Revisiting the 80s: Top 15 Movies That Still Hold Up Today
Lots of '80s movies come across as mildly offensive by today's standards – but not these ones.
1. "E.T. the Extra-Terrestrial" (1982)
An alien gets stranded on Earth, and boy, what an introduction to human life, huh? Imagine being an alien, and your first encounter is with kids in suburbia. Elliot, our young protagonist, befriends this cute (or creepy, depending on your taste) alien and calls him E.T. Plot points? A bike ride across the moon, for one! Government goons want to capture E.T., but you can't keep a good alien down. A Spielberg classic that transcends time, space, and species: you'll be able to show it to your grand-grandkids, probably, and it's still going to be relevant.
2. "The Breakfast Club" (1985)
Five teens, all different as chalk and cheese, get slapped with a Saturday detention. What could they possibly have in common? Well, a lot, it turns out. A brain, an athlete, a basket case, a princess, and a criminal—those are the labels they start with. After a day of heart-to-hearts and rule-breaking, you realize the labels peel off pretty easily. Is this an 80s drama or a study in human nature? Who's to say?
3. "Die Hard" (1988)
A Christmas party turns into a hostage situation. Yeah, Christmas! But not just any hostage situation, this one's got Hans Gruber, a suave European terrorist. Enter John McClane, NYPD cop. No shoes, no backup, but oodles of guts and one-liners. Does he save the day? Well, does a bear...? You get the picture. It's an action-packed adrenaline rollercoaster that says, "Welcome to the party, pal!"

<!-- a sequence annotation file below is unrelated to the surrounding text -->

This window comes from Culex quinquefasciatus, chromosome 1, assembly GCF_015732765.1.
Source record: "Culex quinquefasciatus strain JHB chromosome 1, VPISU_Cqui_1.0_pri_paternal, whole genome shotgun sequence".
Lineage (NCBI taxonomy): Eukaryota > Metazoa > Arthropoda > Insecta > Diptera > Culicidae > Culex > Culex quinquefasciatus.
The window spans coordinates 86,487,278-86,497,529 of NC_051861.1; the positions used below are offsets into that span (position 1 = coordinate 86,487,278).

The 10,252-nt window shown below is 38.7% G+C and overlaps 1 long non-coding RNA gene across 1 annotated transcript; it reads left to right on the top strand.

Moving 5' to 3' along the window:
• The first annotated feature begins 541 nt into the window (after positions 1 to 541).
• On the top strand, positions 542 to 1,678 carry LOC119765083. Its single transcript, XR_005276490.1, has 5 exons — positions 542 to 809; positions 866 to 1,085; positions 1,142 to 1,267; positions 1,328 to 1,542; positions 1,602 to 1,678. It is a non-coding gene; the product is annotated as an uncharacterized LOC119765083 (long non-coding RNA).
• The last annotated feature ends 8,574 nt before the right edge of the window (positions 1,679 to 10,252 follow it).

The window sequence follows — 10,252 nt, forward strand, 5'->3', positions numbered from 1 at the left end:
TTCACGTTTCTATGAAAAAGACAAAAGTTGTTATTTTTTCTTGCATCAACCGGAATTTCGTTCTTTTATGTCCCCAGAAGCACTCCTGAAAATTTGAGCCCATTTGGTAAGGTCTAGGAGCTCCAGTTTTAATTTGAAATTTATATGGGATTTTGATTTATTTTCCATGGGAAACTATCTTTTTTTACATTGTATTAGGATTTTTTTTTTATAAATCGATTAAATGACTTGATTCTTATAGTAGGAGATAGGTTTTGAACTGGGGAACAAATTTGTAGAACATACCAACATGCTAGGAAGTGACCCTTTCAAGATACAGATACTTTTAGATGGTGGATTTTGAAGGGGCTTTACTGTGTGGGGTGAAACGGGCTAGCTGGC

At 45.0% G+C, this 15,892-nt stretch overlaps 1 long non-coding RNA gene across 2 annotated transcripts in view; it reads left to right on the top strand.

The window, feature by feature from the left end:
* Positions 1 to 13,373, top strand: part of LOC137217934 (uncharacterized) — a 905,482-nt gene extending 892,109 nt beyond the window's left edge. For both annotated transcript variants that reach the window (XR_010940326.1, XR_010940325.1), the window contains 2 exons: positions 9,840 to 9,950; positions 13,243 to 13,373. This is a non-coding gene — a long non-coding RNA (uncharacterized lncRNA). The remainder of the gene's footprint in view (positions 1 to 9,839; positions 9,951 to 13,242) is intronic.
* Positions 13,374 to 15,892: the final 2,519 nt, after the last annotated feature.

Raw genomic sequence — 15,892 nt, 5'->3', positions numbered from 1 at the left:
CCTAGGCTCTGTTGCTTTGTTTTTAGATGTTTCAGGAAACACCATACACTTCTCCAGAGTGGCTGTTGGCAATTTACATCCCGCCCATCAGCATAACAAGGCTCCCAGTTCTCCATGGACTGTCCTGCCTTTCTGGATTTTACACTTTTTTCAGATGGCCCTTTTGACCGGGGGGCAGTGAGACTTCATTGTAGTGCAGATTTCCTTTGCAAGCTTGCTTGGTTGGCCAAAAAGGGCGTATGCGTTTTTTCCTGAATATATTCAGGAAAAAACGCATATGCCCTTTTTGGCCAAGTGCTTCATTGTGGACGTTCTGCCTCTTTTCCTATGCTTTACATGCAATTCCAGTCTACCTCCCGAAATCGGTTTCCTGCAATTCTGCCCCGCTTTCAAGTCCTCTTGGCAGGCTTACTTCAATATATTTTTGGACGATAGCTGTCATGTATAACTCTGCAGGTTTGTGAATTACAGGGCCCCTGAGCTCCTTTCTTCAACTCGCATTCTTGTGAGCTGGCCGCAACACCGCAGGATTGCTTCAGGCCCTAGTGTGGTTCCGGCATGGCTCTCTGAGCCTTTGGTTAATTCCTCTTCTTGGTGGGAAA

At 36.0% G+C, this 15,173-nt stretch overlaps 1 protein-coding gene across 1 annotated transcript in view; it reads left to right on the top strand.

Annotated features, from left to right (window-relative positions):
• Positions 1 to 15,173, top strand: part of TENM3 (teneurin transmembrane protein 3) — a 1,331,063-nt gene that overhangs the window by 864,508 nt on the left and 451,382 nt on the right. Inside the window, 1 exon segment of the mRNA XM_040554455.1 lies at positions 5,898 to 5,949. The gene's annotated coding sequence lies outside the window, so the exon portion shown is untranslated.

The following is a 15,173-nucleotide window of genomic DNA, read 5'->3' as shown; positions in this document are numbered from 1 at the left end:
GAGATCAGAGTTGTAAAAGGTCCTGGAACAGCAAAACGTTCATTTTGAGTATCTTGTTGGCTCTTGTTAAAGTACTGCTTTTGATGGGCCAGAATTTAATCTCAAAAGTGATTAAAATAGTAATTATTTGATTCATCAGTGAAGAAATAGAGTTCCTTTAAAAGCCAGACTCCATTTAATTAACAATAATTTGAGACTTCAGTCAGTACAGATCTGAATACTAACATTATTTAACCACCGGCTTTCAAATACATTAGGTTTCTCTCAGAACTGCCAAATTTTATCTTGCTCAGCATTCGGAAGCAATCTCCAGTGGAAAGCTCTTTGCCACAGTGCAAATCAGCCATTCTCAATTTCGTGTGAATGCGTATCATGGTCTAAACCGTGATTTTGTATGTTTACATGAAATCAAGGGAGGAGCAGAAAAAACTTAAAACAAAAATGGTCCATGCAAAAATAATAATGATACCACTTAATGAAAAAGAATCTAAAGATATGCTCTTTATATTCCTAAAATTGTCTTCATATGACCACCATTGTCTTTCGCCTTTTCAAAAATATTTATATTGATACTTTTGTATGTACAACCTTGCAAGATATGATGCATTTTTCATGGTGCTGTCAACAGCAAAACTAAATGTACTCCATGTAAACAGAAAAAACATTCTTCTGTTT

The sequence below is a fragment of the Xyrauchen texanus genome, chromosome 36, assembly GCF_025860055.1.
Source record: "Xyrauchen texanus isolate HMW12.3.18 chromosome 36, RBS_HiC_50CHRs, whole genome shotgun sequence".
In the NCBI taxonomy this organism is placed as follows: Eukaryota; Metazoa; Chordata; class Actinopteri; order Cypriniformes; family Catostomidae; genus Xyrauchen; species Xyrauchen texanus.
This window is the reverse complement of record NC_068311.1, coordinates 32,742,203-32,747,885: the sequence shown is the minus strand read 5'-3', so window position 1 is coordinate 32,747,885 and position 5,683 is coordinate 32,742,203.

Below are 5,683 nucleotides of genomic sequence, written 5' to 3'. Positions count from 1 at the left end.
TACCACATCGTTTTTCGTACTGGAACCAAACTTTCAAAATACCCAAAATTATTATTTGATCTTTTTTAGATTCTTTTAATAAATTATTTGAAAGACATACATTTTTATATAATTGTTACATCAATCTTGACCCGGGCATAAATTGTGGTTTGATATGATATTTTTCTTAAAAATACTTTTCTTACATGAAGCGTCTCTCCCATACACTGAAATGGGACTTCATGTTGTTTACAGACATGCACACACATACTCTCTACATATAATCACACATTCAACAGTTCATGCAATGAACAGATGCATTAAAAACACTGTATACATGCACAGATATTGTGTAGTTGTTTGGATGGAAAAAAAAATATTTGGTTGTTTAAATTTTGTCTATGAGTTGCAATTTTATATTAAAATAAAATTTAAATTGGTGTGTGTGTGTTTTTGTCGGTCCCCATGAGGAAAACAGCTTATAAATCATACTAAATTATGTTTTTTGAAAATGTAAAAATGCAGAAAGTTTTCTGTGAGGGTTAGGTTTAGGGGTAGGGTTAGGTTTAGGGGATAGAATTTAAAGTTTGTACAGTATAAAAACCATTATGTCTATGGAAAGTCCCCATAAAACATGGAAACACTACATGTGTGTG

4. "Stand by Me" (1986)
Childhood friendships and a quest for a dead body—what could go wrong? Based on a Stephen King novella, this one's a coming-of-age tale that's more heart than horror. Gordie, Chris, Teddy, and Vern hear about a dead kid out in the woods. Morbid curiosity? More like a ticket to adventure. They dodge trains, evade bullies, and confront their own fears. When they find the body, they also find something within themselves. A journey worth embarking upon even today.
5. "Beetlejuice" (1988)
Hauntings, but make it fun. Adam and Barbara, a lovely couple, meet their demise in a car accident. Trapped in their home as ghosts, they want the new tenants, the Deetzes, out. But how? Enter Beetlejuice, the self-proclaimed "bio-exorcist." But be cautious; saying his name three times can summon trouble you can't send back easily. A surreal, macabre comedy that'll still make you laugh without scaring the living daylights out of you.
6. "Ferris Bueller's Day Off" (1986)
High school senior Ferris Bueller does the unthinkable: plays hooky, and drags his friends along. Hilarity ensues—borrowed Ferraris, parade crashing, and a principal hot on their tails. It's like watching a game of cat and mouse, but Ferris is always one step ahead. It's a day of adventure in downtown Chicago and a lesson in life-skipping school never looked so fun.
7. "Back to the Future" (1985)
Marty McFly, high schooler and rock music lover, suddenly finds himself sent 30 years back in time, courtesy of Dr. Emmett Brown's DeLorean time machine. The plot? Marty has to ensure his teenage parents fall in love, or risk altering the course of history. Oh, and the DeLorean needs fuel—1.21 gigawatts of electricity, to be exact. Time-travel shenanigans have never been this electrifying.